This paper aims to characterize the French public hospitals (FPHs) according to their strategic behaviour. Until recently, FPHs used to ignore strategic issues, for their mission was clearly defined by regulating authorities and their activities were quasi‐automatically funded by the latter. This situation fundamentally changed as the environment of all “health care providers” became more demanding: FPHs have now to engage in a strategic process. The paper seeks to focus on the content of FPHs' strategies, and compare our results with standard findings of the strategic management literature, notably the strategic behaviour typologies established by Miles and Snow and Zaleznik and Kets de Vries.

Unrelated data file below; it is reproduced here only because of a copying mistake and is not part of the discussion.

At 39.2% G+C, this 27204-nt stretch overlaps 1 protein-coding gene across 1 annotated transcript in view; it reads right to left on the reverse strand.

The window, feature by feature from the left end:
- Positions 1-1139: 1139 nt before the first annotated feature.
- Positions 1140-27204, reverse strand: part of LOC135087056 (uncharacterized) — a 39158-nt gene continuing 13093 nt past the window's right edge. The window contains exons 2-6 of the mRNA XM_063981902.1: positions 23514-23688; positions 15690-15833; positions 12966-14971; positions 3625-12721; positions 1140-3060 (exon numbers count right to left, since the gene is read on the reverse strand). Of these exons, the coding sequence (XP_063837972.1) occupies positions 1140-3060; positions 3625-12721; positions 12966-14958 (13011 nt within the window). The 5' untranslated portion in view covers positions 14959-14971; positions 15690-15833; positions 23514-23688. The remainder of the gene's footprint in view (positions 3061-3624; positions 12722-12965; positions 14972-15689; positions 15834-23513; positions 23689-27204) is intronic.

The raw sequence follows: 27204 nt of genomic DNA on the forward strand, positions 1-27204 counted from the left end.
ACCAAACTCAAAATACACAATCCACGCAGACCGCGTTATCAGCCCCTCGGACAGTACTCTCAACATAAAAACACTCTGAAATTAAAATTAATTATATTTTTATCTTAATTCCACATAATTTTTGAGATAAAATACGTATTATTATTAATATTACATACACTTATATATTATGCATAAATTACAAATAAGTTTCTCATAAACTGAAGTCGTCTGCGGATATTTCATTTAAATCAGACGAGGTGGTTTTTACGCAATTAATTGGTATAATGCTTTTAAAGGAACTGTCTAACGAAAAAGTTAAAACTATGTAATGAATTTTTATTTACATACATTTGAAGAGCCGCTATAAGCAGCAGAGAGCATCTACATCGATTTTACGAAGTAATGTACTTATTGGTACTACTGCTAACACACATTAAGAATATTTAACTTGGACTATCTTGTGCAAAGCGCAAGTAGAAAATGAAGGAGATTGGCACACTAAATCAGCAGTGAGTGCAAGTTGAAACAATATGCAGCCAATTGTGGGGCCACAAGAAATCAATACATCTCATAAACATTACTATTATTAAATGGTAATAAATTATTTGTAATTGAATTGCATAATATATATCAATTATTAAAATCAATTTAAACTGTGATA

A three‐stage empirical approach is conducted, mixing qualitative and quantitative methods. The measurement stage, based on a questionnaire survey realized with the support of a professional union, gathered the answers of 276 FPHs' decision‐makers, representing 51 per cent of the target population. This stage allows the formation of classes among these respondents, according to the environmental, organisational, and strategic features they describe.
The results are globally consistent with Miles and Snow's and Zaleznik and Kets de Vries' typologies. This is noteworthy since they were obtained in a different context and with different methodological approaches.
This article tackles the issue of the universality of the strategic process.
Finally, implications for policy makers and hospitals' managers are drawn from the study.
What mostly differentiates the paper' results from the standard typologies is that FPHs can be separated according to the alliances criterion.
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